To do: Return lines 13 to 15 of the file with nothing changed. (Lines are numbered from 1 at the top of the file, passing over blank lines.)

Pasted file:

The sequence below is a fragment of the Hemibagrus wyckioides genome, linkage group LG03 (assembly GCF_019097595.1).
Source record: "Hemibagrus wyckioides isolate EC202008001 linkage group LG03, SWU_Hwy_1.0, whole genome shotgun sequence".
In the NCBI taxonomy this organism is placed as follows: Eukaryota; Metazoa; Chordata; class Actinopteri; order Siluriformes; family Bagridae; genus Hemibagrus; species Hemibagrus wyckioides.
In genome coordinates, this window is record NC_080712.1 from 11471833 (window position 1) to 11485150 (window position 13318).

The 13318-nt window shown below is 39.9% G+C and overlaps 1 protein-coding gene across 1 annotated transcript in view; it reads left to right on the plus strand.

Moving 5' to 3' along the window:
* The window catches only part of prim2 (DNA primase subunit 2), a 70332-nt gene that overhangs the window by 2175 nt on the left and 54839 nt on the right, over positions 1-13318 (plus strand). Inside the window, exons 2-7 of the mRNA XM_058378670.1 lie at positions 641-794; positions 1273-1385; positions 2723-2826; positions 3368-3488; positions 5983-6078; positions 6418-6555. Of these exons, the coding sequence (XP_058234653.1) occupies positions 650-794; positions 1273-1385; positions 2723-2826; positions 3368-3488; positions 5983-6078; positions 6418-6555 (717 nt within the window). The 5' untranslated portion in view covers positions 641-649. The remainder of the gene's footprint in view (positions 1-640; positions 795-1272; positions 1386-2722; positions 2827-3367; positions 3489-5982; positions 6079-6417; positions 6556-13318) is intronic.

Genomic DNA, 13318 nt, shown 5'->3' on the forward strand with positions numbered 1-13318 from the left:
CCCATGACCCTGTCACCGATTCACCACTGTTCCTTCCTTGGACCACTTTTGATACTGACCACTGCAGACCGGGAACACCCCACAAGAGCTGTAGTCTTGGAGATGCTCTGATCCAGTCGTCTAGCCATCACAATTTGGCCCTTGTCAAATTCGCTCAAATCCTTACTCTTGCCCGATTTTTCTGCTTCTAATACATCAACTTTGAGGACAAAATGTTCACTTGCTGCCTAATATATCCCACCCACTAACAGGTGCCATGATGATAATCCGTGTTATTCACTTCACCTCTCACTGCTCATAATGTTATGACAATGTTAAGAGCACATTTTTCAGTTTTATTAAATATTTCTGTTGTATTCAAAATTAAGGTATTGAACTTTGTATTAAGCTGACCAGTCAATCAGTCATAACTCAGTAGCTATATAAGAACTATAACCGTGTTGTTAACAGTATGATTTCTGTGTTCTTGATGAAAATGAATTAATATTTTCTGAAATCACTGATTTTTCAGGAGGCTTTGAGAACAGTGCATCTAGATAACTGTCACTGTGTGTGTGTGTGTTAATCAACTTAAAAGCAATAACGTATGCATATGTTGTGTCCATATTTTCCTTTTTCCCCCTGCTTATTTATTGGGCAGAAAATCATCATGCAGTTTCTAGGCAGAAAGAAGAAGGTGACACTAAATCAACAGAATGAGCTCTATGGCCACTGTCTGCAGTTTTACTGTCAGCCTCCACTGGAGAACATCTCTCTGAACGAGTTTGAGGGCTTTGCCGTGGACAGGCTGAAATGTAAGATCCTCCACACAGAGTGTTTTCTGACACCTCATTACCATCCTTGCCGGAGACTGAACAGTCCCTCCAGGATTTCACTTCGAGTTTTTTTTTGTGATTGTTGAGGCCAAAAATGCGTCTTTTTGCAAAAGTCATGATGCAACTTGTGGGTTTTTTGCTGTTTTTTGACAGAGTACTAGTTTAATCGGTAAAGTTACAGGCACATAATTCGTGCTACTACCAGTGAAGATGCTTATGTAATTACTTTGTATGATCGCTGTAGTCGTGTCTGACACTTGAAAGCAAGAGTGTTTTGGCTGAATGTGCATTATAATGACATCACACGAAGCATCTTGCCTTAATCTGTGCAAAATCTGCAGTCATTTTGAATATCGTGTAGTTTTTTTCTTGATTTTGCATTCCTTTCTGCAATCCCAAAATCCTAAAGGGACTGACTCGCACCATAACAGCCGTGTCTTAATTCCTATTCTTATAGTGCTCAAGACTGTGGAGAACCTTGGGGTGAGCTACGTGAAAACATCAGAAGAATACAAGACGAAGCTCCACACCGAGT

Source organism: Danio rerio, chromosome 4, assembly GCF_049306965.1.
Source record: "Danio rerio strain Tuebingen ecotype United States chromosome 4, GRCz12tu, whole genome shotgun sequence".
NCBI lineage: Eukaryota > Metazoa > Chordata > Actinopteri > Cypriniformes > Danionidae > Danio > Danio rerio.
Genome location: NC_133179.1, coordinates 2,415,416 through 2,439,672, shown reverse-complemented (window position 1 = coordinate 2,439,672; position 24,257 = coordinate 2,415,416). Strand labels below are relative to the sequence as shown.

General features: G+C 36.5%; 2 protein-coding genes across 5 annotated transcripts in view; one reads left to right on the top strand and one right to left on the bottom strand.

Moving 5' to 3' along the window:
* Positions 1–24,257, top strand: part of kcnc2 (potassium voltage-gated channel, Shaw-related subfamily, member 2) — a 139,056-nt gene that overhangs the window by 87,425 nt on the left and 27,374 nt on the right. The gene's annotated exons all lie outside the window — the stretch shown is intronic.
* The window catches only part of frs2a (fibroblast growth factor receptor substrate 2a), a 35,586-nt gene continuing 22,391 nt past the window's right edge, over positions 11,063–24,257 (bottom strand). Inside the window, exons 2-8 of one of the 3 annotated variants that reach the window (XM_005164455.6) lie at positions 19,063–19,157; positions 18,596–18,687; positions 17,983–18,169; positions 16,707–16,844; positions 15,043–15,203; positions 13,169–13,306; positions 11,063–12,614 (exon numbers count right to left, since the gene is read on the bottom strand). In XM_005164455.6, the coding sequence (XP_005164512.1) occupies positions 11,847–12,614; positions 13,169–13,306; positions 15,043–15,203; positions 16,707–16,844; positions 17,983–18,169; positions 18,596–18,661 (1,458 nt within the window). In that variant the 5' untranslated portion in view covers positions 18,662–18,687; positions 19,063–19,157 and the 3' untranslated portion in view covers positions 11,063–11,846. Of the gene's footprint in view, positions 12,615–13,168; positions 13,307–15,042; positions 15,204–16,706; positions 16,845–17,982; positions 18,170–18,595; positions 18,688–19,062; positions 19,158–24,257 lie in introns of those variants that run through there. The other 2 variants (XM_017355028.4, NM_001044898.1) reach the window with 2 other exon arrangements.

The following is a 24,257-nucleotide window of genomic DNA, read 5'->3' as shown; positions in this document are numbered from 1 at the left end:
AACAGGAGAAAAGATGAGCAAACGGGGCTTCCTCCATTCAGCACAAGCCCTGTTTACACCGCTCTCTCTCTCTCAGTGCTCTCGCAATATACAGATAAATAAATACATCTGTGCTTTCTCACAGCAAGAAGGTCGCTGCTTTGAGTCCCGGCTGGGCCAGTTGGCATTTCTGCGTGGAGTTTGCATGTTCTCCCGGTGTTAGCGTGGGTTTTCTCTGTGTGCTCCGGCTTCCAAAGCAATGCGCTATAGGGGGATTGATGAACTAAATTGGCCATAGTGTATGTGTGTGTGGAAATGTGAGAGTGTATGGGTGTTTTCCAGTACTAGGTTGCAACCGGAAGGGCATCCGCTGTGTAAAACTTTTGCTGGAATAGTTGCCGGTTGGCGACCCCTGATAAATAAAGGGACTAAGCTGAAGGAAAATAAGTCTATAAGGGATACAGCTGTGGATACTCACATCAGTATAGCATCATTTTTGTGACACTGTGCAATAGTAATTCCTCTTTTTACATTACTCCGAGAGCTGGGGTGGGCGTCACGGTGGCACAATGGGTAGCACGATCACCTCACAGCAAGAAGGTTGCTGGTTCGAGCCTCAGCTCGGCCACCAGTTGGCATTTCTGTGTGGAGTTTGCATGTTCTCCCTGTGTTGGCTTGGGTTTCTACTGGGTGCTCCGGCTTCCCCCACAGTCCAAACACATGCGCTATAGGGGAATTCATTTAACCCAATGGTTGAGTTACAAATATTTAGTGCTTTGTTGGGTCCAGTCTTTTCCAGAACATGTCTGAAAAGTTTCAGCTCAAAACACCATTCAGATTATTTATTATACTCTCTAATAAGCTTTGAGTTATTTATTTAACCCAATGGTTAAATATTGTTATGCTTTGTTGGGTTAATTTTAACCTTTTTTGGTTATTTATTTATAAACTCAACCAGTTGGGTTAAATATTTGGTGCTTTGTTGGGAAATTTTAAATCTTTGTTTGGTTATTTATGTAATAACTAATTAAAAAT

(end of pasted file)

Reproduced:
Genome location: NC_133179.1, coordinates 2,415,416 through 2,439,672, shown reverse-complemented (window position 1 = coordinate 2,439,672; position 24,257 = coordinate 2,415,416). Strand labels below are relative to the sequence as shown.

General features: G+C 36.5%; 2 protein-coding genes across 5 annotated transcripts in view; one reads left to right on the top strand and one right to left on the bottom strand.

Moving 5' to 3' along the window: